CBC Digital Archives

Diagnosing Darwin

The year 1809 was remarkable for producing figures of great historical importance, including Lincoln, Chopin, Poe, Braille, Tennyson and many others. But no other figure produced as dramatic an effect on society as the English naturalist Charles Darwin. His groundbreaking theory of evolution had a major impact on religion, education, history and our conception of humankind. Now, 200 years after his birth and 150 years since the publication of The Origin of Species, the CBC Digital Archives looks at the history of Darwin, his controversial theory and the ways in which his thoughts still affect the world.

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Before Charles Darwin embarked on his famous sea voyage aboard the HMS Beagle, he was a robust young man who excelled in running and other outdoor activities. Yet from 1837 until his death, he was a chronic invalid, laid low by a variety of medical problems. Despite that, he worked as a self-taught zoologist and botanist who wrote 16 books and continued to publish scientific works up until the year before his death. In this 1997 clip, a U.S. researcher offers a long-overdue diagnosis of Darwin's medical problems.
• Another theory on Charles Darwin's ill health is that he had Chagas' disease, a tropical parasitic disease that can cause heart disease and intestinal malformation. He did suffer several bouts of illness on the Beagle, and eventually died of a heart attack at age 73. • Darwin felt certain he had heart problems from early in life. His diary records that, even at age 22, he was "troubled with palpitations and pain about the heart ... (and) was convinced I had heart disease." He did not seek treatment for the ailment since he feared a doctor would forbid him from taking his trip aboard the Beagle.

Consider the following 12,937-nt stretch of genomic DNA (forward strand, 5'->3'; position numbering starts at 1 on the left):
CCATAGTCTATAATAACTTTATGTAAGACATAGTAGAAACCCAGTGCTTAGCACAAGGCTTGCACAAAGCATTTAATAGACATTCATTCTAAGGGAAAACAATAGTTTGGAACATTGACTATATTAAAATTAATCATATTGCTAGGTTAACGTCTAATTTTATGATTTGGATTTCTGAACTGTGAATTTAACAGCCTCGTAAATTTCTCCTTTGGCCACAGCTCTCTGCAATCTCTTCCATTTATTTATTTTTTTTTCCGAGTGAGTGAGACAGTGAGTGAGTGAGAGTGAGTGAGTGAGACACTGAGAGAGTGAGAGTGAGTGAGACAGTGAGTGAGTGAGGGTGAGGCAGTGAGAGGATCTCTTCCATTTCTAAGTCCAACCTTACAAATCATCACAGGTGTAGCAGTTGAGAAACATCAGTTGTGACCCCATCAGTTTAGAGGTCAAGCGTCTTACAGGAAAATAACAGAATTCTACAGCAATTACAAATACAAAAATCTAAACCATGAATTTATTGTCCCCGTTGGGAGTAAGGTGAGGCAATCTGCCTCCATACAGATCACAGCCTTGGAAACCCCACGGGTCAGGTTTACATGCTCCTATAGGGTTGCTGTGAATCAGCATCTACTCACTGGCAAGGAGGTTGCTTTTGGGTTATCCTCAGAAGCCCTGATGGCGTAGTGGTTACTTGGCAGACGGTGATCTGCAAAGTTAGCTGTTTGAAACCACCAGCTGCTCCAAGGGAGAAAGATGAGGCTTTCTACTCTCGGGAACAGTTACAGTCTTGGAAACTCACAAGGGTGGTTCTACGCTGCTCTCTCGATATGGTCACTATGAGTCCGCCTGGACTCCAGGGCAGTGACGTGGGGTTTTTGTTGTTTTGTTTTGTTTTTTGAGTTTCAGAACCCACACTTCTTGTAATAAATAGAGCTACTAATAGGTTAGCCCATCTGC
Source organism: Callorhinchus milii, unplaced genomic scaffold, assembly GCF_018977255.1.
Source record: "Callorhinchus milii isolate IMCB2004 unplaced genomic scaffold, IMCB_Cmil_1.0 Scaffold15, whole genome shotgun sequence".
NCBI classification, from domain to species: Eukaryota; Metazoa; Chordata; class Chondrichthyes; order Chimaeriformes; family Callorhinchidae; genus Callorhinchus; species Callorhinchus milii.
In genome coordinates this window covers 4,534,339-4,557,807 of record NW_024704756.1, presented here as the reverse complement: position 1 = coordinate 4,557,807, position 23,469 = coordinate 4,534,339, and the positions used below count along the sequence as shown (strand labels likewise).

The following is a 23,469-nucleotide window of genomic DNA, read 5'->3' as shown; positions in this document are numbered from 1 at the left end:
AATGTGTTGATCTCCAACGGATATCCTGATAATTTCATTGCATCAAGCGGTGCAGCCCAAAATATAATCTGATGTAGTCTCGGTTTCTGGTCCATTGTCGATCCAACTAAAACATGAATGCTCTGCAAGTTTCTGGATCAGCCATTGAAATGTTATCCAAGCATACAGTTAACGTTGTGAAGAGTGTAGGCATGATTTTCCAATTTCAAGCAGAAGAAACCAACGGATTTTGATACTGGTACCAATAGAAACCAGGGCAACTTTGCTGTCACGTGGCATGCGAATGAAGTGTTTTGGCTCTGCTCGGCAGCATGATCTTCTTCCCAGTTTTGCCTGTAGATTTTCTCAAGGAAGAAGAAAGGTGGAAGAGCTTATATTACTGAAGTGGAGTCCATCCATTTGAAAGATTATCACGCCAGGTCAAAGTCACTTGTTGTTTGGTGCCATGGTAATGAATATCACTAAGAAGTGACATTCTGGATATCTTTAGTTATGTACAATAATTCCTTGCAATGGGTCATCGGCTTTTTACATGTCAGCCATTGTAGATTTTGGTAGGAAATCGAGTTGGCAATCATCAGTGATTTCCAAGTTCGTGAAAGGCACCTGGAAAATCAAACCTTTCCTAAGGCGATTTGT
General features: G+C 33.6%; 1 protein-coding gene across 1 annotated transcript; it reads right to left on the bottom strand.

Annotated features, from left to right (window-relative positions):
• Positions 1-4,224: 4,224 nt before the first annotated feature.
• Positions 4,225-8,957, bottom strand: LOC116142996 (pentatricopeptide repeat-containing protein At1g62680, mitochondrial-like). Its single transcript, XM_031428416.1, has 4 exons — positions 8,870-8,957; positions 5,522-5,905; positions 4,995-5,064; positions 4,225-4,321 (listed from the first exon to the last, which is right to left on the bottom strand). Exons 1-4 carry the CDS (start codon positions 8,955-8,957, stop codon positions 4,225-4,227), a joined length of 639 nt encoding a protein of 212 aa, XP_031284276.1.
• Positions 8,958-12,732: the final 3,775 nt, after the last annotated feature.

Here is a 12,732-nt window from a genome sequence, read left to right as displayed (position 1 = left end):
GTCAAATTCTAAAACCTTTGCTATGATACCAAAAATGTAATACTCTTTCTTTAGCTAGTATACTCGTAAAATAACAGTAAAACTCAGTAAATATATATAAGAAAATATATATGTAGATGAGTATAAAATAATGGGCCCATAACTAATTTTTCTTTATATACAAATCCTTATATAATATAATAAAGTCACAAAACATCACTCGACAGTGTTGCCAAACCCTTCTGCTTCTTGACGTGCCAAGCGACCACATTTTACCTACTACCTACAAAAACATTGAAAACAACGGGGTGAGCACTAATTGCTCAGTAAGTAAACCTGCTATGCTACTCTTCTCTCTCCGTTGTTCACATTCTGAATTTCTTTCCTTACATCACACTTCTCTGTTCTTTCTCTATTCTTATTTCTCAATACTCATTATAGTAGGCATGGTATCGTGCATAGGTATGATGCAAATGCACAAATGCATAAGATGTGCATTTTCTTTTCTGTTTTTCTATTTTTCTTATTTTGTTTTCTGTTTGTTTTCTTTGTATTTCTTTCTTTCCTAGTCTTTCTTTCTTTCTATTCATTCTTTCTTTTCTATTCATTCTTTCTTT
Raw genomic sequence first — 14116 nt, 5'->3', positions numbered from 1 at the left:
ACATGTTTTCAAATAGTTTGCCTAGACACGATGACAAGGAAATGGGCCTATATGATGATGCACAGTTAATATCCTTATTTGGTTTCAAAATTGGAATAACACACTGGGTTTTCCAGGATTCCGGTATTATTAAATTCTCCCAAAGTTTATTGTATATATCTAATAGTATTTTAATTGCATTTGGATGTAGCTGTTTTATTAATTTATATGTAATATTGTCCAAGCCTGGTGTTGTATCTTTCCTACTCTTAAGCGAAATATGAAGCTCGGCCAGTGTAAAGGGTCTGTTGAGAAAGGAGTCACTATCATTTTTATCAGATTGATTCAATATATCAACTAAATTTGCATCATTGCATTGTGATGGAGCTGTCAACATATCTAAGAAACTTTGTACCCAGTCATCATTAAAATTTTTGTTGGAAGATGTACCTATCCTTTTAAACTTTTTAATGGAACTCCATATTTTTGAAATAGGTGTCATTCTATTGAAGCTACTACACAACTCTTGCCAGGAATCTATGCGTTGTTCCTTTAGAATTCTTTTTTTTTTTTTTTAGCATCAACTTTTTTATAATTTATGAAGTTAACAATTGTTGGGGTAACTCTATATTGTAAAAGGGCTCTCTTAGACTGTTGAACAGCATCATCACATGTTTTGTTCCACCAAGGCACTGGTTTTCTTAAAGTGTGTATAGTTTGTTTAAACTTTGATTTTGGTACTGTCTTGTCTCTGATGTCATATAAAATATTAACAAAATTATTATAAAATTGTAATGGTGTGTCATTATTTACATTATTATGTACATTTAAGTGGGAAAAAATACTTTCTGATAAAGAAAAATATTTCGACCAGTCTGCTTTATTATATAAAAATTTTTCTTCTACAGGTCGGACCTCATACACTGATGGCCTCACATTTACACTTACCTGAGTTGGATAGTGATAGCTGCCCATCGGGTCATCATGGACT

• Although a controversial figure due to his theory of evolution, Darwin was widely mourned after his death on April 19, 1882. In an article published May 13, 1882, The Globe and Mail reported "In England everybody one met had a sympathetic and admiring word for the memory of Charles Darwin, the great and gentle philosopher who died so recently."

• Darwin was buried at Westminster Abbey in London, an honour granted to only some highly respected Britons. Darwin's tomb lies next to scientist Sir John Herschel and a few feet away from Sir Isaac Newton.

• Darwin was an agnostic, which made his burial in the abbey unusual. But in a memorial sermon preached soon after his funeral, Harvey Goodwin, the Bishop of Carlisle, said "I think that the interment of the remains of Mr. Darwin in Westminster Abbey is in accordance with the judgment of the wisest of his countrymen ... It would have been unfortunate if anything had occurred to give weight and currency to the foolish notion which some have diligently propagated, but for which Mr. Darwin was not responsible, that there is a necessary conflict between a knowledge of nature and a belief in God."

Medium: Radio
Program: As It Happens
Broadcast Date: March 12, 1997
Guest(s): Tom Barloon
Host: Barbara Budd
Interviewer: Michael Enright
Duration: 6:51

Last updated: February 8, 2012

Page consulted on September 10, 2014

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